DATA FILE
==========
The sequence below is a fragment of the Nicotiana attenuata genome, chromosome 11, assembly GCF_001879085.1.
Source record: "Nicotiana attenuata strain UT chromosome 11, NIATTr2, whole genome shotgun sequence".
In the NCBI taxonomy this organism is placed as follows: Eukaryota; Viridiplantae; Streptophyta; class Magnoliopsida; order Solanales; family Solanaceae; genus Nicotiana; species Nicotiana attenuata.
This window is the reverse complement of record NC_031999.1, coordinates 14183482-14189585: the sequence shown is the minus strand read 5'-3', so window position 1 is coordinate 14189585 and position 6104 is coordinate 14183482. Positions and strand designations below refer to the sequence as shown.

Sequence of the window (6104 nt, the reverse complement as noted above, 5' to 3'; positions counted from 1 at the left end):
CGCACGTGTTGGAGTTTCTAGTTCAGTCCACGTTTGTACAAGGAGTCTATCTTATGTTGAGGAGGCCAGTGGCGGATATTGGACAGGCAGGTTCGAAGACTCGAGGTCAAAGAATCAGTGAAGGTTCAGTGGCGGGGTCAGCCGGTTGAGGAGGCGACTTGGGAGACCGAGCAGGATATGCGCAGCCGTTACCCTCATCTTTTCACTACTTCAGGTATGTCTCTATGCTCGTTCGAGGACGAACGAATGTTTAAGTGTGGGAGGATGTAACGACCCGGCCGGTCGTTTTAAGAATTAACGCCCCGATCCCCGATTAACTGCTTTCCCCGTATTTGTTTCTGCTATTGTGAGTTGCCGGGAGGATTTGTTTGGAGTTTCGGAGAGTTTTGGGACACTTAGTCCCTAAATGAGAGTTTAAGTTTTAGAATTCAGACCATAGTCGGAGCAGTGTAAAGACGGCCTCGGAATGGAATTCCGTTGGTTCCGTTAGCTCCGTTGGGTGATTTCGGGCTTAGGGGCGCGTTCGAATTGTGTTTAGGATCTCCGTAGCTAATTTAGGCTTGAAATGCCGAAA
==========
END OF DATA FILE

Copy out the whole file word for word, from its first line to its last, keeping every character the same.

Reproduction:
The sequence below is a fragment of the Nicotiana attenuata genome, chromosome 11, assembly GCF_001879085.1.
Source record: "Nicotiana attenuata strain UT chromosome 11, NIATTr2, whole genome shotgun sequence".
In the NCBI taxonomy this organism is placed as follows: Eukaryota; Viridiplantae; Streptophyta; class Magnoliopsida; order Solanales; family Solanaceae; genus Nicotiana; species Nicotiana attenuata.
This window is the reverse complement of record NC_031999.1, coordinates 14183482-14189585: the sequence shown is the minus strand read 5'-3', so window position 1 is coordinate 14189585 and position 6104 is coordinate 14183482. Positions and strand designations below refer to the sequence as shown.

Sequence of the window (6104 nt, the reverse complement as noted above, 5' to 3'; positions counted from 1 at the left end):
CGCACGTGTTGGAGTTTCTAGTTCAGTCCACGTTTGTACAAGGAGTCTATCTTATGTTGAGGAGGCCAGTGGCGGATATTGGACAGGCAGGTTCGAAGACTCGAGGTCAAAGAATCAGTGAAGGTTCAGTGGCGGGGTCAGCCGGTTGAGGAGGCGACTTGGGAGACCGAGCAGGATATGCGCAGCCGTTACCCTCATCTTTTCACTACTTCAGGTATGTCTCTATGCTCGTTCGAGGACGAACGAATGTTTAAGTGTGGGAGGATGTAACGACCCGGCCGGTCGTTTTAAGAATTAACGCCCCGATCCCCGATTAACTGCTTTCCCCGTATTTGTTTCTGCTATTGTGAGTTGCCGGGAGGATTTGTTTGGAGTTTCGGAGAGTTTTGGGACACTTAGTCCCTAAATGAGAGTTTAAGTTTTAGAATTCAGACCATAGTCGGAGCAGTGTAAAGACGGCCTCGGAATGGAATTCCGTTGGTTCCGTTAGCTCCGTTGGGTGATTTCGGGCTTAGGGGCGCGTTCGAATTGTGTTTAGGATCTCCGTAGCTAATTTAGGCTTGAAATGCCGAAA